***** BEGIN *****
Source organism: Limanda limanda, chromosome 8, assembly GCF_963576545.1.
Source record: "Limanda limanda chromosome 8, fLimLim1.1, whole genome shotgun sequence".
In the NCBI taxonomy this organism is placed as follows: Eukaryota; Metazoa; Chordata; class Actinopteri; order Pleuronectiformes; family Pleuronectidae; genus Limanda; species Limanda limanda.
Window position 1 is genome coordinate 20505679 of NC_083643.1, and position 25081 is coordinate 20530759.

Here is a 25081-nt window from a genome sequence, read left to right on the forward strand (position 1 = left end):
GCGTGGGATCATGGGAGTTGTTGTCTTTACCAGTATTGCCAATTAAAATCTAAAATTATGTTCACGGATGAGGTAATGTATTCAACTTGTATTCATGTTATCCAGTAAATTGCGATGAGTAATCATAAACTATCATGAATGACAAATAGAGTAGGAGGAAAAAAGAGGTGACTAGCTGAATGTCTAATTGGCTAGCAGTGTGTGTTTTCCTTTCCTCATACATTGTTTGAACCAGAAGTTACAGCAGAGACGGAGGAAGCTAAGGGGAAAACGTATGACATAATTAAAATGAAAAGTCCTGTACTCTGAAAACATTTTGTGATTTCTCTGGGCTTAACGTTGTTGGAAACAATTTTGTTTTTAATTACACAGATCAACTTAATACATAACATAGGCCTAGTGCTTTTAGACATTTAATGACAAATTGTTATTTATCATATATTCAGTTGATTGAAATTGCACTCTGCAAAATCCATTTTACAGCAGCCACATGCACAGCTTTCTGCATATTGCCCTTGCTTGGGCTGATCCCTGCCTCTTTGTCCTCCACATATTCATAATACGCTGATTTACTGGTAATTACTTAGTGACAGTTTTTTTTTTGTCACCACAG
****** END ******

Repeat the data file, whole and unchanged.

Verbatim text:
Source organism: Limanda limanda, chromosome 8, assembly GCF_963576545.1.
Source record: "Limanda limanda chromosome 8, fLimLim1.1, whole genome shotgun sequence".
In the NCBI taxonomy this organism is placed as follows: Eukaryota; Metazoa; Chordata; class Actinopteri; order Pleuronectiformes; family Pleuronectidae; genus Limanda; species Limanda limanda.
Window position 1 is genome coordinate 20505679 of NC_083643.1, and position 25081 is coordinate 20530759.

Here is a 25081-nt window from a genome sequence, read left to right on the forward strand (position 1 = left end):
GCGTGGGATCATGGGAGTTGTTGTCTTTACCAGTATTGCCAATTAAAATCTAAAATTATGTTCACGGATGAGGTAATGTATTCAACTTGTATTCATGTTATCCAGTAAATTGCGATGAGTAATCATAAACTATCATGAATGACAAATAGAGTAGGAGGAAAAAAGAGGTGACTAGCTGAATGTCTAATTGGCTAGCAGTGTGTGTTTTCCTTTCCTCATACATTGTTTGAACCAGAAGTTACAGCAGAGACGGAGGAAGCTAAGGGGAAAACGTATGACATAATTAAAATGAAAAGTCCTGTACTCTGAAAACATTTTGTGATTTCTCTGGGCTTAACGTTGTTGGAAACAATTTTGTTTTTAATTACACAGATCAACTTAATACATAACATAGGCCTAGTGCTTTTAGACATTTAATGACAAATTGTTATTTATCATATATTCAGTTGATTGAAATTGCACTCTGCAAAATCCATTTTACAGCAGCCACATGCACAGCTTTCTGCATATTGCCCTTGCTTGGGCTGATCCCTGCCTCTTTGTCCTCCACATATTCATAATACGCTGATTTACTGGTAATTACTTAGTGACAGTTTTTTTTTTGTCACCACAG